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David Waterman is Director, Search Engine Optimization at The Search Agency
TSA: You recently authored an article that examined Google’s methodology behind its recently extended sitelinks. What were the results of your investigation?
DAVID: When the new extended sitelinks were first released, there was a lot of talk in the office in regards to how they may alter our best practices for Title tag and Meta Description creation. The immediate reaction was to be more cognizant of Title tag and Meta Description length specific to how they now show in the extended sitelinks; however, when I started looking into whether it was feasible to create a Title tag that was structured in a way so it was optimized for organic listings and extended sitelink listings, I realized that in many cases, the Title tag content is not always used as the sitelink Title text. This is what originally sparked my curiosity and led to a deeper analysis of sitelink Title text creation. After looking at a few sites and several different sitelink Title text results, I came to the conclusion that Google doesn’t use one content source for sitelink Title text creation. In some cases, they use the existing Title tag of the page and just cut off anything longer than 30 characters. In other cases, they’re using navigation text used to internally link to the page. In others, they are looking at external anchor text usage. And in some cases, it’s completely unclear.
TSA: How should marketers then view Google’s expanded sitelinks?
DAVID: What this means for search engine marketers and optimizers is that it’s difficult to know exactly how Google will create the Title text for you sitelinks and therefore difficult to control. The best thing to do is keep all page Title and linking elements in unison. For example, if you have a page about Dog Toys, you want to make sure:
– Title tag includes the term Dog Toys
– The navigational text says Dog Toys
– When you link back to the page, you use the term Dog Toys where possible
Of course, these are all standard SEO best practices when it comes to Content optimization, but it reinforces the need to be in unison. That means that for your Dog Toys page:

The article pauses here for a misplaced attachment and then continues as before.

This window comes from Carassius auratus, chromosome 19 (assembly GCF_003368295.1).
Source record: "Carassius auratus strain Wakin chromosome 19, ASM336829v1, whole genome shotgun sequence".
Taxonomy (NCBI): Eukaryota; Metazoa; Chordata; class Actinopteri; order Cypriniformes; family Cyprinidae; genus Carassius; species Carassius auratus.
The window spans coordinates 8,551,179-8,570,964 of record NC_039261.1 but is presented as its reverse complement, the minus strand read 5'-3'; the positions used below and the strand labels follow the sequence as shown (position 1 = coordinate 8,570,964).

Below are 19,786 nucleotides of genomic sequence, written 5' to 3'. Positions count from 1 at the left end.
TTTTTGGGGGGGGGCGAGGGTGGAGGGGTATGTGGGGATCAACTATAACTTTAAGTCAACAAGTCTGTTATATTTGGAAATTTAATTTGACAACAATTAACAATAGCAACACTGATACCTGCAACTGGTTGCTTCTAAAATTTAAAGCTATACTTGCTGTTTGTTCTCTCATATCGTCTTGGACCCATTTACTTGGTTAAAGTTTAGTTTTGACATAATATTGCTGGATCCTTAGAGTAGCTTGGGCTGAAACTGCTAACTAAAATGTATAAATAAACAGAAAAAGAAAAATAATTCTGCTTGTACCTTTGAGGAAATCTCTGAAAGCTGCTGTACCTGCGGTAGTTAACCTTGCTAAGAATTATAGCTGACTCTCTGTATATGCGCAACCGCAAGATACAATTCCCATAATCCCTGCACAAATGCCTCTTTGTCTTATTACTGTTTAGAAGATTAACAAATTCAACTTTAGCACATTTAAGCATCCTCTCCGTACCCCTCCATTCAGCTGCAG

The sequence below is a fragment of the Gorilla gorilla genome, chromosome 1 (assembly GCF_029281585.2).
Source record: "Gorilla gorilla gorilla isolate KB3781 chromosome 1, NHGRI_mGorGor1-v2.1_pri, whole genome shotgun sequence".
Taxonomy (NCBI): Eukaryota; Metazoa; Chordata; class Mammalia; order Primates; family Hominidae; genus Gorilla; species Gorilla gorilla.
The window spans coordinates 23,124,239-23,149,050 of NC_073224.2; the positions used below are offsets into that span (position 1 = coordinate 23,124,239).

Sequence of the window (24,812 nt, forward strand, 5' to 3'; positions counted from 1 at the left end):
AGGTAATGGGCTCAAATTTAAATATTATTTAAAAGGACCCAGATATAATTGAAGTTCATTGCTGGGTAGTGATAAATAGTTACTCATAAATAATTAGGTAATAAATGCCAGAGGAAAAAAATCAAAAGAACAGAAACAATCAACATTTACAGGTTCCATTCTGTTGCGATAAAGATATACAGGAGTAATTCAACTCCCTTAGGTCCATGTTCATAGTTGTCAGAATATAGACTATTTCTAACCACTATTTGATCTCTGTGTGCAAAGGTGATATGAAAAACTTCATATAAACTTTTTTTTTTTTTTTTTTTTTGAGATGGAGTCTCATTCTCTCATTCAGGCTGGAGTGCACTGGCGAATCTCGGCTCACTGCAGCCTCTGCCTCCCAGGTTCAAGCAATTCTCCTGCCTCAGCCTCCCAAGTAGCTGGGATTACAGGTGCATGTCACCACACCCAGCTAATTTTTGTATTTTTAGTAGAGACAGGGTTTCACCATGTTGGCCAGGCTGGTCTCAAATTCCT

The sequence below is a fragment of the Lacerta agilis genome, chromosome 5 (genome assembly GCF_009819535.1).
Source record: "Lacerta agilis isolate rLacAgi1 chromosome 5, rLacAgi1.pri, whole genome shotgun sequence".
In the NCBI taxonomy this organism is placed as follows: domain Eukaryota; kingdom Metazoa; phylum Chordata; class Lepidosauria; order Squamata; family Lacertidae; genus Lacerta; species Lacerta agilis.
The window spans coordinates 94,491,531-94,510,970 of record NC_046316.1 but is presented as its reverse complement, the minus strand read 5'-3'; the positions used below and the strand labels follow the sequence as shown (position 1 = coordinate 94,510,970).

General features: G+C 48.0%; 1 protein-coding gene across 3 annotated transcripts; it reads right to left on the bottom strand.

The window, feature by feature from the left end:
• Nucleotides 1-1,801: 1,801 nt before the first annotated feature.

– The Title tag needs to lead with the term “Dog Toys” (not the brand/website name)
– The internal navigation should use “Dog Toys” (not just “Dogs” or “Toys”)
– The on-page Title (H1) should say “Dog Toys” (duh)
– When you link back to the site, you should include the term “Dog Toys” where possible (but don’t overdo it)
TSA: Between Google’s Panda Update, expanded sitelinks and Google Plus, it seems as if the importance of quality SEO content is rapidly increasing. Do you think there is a congruent trend to the recent changes to SEO content?
DAVID: The Search Agency’s Best Practices for optimizing content have always included quality as a factor. We never used content spinning programs to auto-generate thousands of nonsensical articles even when it was possible to get some decent rankings from such practices. Poor quality content creation does not lead to sustainable rankings; however, for years it was possible to get a website to rank using poor quality content and/or other people’s content. Since the beginning, Google’s advice on how to properly optimize a website has always been 1) make sure your website can be crawled, 2) create your own content and 3) if your content has value, it will naturally rank. Unfortunately for Google, it was possible to ignore points 2 and 3 and still rank well. Today, as a result of Google’s recent changes, points 2 and 3 are more important than ever. In my opinion it’s always been Google’s goal to improve their algorithm to the point where quality can actually be a factor. It looks like they finally got there.
TSA: Amidst all these changes, what best practices, principles or mantras do marketers need to keep in mind in their approach to content?
DAVID: The new mantras for website content should be the following:
– Leave other people’s content alone
– Quality first/keyword optimization second
– There is still value in optimizing your content with keywords; you just need to make sure your optimization doesn’t kill the quality of the article
– Everything you write doesn’t have to be Shakespeare; however, it does need to be Strunk and White.
– Only Kevin Costner can “…build it and they will come”. The best content ever written won’t get you anywhere if no one knows it’s there. So, promote it!
TSA: I’ve heard you are an avid frequenter of garage sales. Find anything noteworthy recently?
DAVID: Actually, yes. My most recent noteworthy garage sale find was a very large ceramic tiki planter. It’s about 4 feet high and hollow in the middle. The person I bought it from had no idea where it originally came from. All I know is that it looks good in my backyard.
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